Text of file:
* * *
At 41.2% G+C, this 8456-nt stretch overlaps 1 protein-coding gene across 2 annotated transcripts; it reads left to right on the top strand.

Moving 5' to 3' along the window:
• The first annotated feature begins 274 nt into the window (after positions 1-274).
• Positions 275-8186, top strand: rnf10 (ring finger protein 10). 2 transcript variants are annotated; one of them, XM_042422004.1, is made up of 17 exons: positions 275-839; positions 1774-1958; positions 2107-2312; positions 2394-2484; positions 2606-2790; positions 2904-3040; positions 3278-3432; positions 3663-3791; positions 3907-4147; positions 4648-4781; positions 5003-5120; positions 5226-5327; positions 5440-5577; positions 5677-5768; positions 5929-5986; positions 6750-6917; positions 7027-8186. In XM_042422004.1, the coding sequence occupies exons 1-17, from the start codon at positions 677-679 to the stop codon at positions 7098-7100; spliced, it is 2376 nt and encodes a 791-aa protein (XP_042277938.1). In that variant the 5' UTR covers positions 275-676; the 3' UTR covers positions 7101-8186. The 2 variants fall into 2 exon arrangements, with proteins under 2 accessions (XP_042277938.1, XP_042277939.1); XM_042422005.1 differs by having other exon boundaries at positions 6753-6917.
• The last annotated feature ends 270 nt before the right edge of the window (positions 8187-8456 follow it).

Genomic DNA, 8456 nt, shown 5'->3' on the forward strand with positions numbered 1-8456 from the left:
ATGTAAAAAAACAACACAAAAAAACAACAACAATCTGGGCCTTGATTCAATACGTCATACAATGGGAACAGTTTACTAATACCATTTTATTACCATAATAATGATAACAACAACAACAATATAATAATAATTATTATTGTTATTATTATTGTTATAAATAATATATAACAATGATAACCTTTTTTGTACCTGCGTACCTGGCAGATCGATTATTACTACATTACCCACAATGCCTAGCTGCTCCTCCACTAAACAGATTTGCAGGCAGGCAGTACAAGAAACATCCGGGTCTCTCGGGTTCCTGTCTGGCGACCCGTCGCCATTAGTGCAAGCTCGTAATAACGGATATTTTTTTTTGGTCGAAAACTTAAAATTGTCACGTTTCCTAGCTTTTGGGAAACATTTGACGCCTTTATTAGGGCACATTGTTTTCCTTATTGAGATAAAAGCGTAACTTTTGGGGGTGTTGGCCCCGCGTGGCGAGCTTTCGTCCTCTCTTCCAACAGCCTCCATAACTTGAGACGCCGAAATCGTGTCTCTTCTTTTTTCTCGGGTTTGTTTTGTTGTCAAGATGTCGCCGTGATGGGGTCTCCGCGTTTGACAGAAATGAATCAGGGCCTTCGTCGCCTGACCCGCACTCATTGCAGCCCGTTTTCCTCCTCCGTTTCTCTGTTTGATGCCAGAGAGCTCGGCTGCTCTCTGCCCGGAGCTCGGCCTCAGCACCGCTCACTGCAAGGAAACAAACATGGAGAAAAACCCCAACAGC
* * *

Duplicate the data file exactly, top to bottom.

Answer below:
At 41.2% G+C, this 8456-nt stretch overlaps 1 protein-coding gene across 2 annotated transcripts; it reads left to right on the top strand.

Moving 5' to 3' along the window:
• The first annotated feature begins 274 nt into the window (after positions 1-274).
• Positions 275-8186, top strand: rnf10 (ring finger protein 10). 2 transcript variants are annotated; one of them, XM_042422004.1, is made up of 17 exons: positions 275-839; positions 1774-1958; positions 2107-2312; positions 2394-2484; positions 2606-2790; positions 2904-3040; positions 3278-3432; positions 3663-3791; positions 3907-4147; positions 4648-4781; positions 5003-5120; positions 5226-5327; positions 5440-5577; positions 5677-5768; positions 5929-5986; positions 6750-6917; positions 7027-8186. In XM_042422004.1, the coding sequence occupies exons 1-17, from the start codon at positions 677-679 to the stop codon at positions 7098-7100; spliced, it is 2376 nt and encodes a 791-aa protein (XP_042277938.1). In that variant the 5' UTR covers positions 275-676; the 3' UTR covers positions 7101-8186. The 2 variants fall into 2 exon arrangements, with proteins under 2 accessions (XP_042277938.1, XP_042277939.1); XM_042422005.1 differs by having other exon boundaries at positions 6753-6917.
• The last annotated feature ends 270 nt before the right edge of the window (positions 8187-8456 follow it).

Genomic DNA, 8456 nt, shown 5'->3' on the forward strand with positions numbered 1-8456 from the left:
ATGTAAAAAAACAACACAAAAAAACAACAACAATCTGGGCCTTGATTCAATACGTCATACAATGGGAACAGTTTACTAATACCATTTTATTACCATAATAATGATAACAACAACAACAATATAATAATAATTATTATTGTTATTATTATTGTTATAAATAATATATAACAATGATAACCTTTTTTGTACCTGCGTACCTGGCAGATCGATTATTACTACATTACCCACAATGCCTAGCTGCTCCTCCACTAAACAGATTTGCAGGCAGGCAGTACAAGAAACATCCGGGTCTCTCGGGTTCCTGTCTGGCGACCCGTCGCCATTAGTGCAAGCTCGTAATAACGGATATTTTTTTTTGGTCGAAAACTTAAAATTGTCACGTTTCCTAGCTTTTGGGAAACATTTGACGCCTTTATTAGGGCACATTGTTTTCCTTATTGAGATAAAAGCGTAACTTTTGGGGGTGTTGGCCCCGCGTGGCGAGCTTTCGTCCTCTCTTCCAACAGCCTCCATAACTTGAGACGCCGAAATCGTGTCTCTTCTTTTTTCTCGGGTTTGTTTTGTTGTCAAGATGTCGCCGTGATGGGGTCTCCGCGTTTGACAGAAATGAATCAGGGCCTTCGTCGCCTGACCCGCACTCATTGCAGCCCGTTTTCCTCCTCCGTTTCTCTGTTTGATGCCAGAGAGCTCGGCTGCTCTCTGCCCGGAGCTCGGCCTCAGCACCGCTCACTGCAAGGAAACAAACATGGAGAAAAACCCCAACAGC